The case is Communications Test Design, Inc. v. Contec, LLC, opinion by Judge O'Malley. The patent owner, Contec, based in New York, initiated communications with Communications Test Design, Inc. (CDTI), based in Pennsylvania, regarding the possible infringement of two Contec patents. As described in the opinion:
In September 2018, Contec’s counsel sent a letter to CTDI stating that “the parties’ extrajudicial process for obtaining information about CTDI’s systems, without the full discovery obligations that would be imposed during litigation, has proved unsatisfactory.” . . . The letter asked CTDI to indicate, by September 19, 2018, whether it was willing to “discuss potential terms for a patent license agreement.” . . . Contec warned that, if it did not receive such confirmation, it would sue for patent infringement. . . . Contec attached to its letter a draft of its proposed complaint. . . .
On September 19—Contec’s stated deadline—Jerry Parsons, CTDI’s Chairman and chief executive officer (CEO), spoke on the phone with Hari Pillai, Contec’s CEO, about a possible license for Contec’s patents. During that conversation, Pillai proposed initial terms, and the executives agreed to talk again on September 24, when Parsons would make a counterproposal. . . .
Later that same day, CTDI’s counsel sent an email to Contec’s counsel, confirming that “CTDI will consider potential terms as requested in your most recent letter.” . . .
On September 21—two days after accepting Contec’s request to discuss licensing terms—CTDI filed a declaratory judgment action in Pennsylvania. . . .
On September 24—the day the CEOs were scheduled to talk—CTDI’s counsel emailed Contec’s counsel a copy of the declaratory judgment complaint. Counsel stated that official service would be held for a period of time to allow further discussion between the executives.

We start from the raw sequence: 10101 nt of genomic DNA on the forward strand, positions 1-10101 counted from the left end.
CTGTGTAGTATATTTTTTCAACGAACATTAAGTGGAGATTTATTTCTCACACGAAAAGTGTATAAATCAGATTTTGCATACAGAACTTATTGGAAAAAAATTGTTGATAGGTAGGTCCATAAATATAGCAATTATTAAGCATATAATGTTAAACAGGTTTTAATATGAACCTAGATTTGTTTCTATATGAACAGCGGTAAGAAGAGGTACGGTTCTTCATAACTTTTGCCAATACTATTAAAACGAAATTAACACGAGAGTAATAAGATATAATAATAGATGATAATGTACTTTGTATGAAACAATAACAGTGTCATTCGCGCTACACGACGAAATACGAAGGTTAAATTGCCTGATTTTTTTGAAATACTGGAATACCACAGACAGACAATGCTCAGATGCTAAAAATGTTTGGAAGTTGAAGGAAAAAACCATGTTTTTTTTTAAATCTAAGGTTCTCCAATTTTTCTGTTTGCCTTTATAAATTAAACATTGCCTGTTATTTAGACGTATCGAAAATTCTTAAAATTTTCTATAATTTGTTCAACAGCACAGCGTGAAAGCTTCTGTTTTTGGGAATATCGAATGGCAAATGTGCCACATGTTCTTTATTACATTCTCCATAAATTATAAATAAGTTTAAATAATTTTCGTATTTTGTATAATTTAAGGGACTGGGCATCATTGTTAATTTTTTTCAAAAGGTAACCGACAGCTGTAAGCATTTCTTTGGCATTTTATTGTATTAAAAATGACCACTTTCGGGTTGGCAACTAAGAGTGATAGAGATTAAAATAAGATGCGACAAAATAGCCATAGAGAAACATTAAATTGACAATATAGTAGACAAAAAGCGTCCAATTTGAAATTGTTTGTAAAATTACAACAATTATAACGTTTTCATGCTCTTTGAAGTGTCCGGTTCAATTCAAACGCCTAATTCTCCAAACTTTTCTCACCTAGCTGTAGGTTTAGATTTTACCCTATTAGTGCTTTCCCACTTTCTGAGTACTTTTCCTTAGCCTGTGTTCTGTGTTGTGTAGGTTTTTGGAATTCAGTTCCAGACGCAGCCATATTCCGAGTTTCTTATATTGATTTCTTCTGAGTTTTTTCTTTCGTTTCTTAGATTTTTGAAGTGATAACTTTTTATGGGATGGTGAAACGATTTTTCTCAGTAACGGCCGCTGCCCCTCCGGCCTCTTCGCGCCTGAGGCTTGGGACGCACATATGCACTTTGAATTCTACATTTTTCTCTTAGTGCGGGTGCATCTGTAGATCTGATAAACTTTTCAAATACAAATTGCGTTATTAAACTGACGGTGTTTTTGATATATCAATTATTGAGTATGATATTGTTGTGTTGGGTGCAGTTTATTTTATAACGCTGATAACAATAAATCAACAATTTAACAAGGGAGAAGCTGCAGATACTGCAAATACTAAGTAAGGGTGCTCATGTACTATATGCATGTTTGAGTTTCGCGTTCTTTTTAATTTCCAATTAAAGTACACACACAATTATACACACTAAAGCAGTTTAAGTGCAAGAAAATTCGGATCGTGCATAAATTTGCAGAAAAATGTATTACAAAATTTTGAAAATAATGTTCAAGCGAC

Contec thereafter filed its infringement action in federal district court in New York, and moved to dismiss the declaratory judgment action in Pennsylvania. The Pennsylvania court dismissed the action, and CDTI appealed.
The Federal Circuit affirms, stating:
When one of two competing suits in a first-to-file analysis is a declaratory judgment action, district courts enjoy a “double dose” of discretion: discretion to decline to exercise jurisdiction over a declaratory judgment action and discretion when considering and applying the first-to-file rule
and its equitable exceptions. . . .
Here, the district court carefully considered the record of the parties’ dispute, up to and including the competing filings, and concluded that several factors warranted departure from the first-to-file rule. Specifically, the court found that: (1) CTDI filed its declaratory judgment complaint in anticipation of Contec’s patent infringement complaint; (2) CTDI’s suit interfered with ongoing negotiations between the parties and did not serve the objectives of the Declaratory Judgment Act; and (3) on balance, the Northern District of New York is a more convenient forum. As explained below, we find no abuse of discretion in the district court’s analysis.Reviewing the record, the court further finds that a remand for an evidentiary hearing is not warranted.
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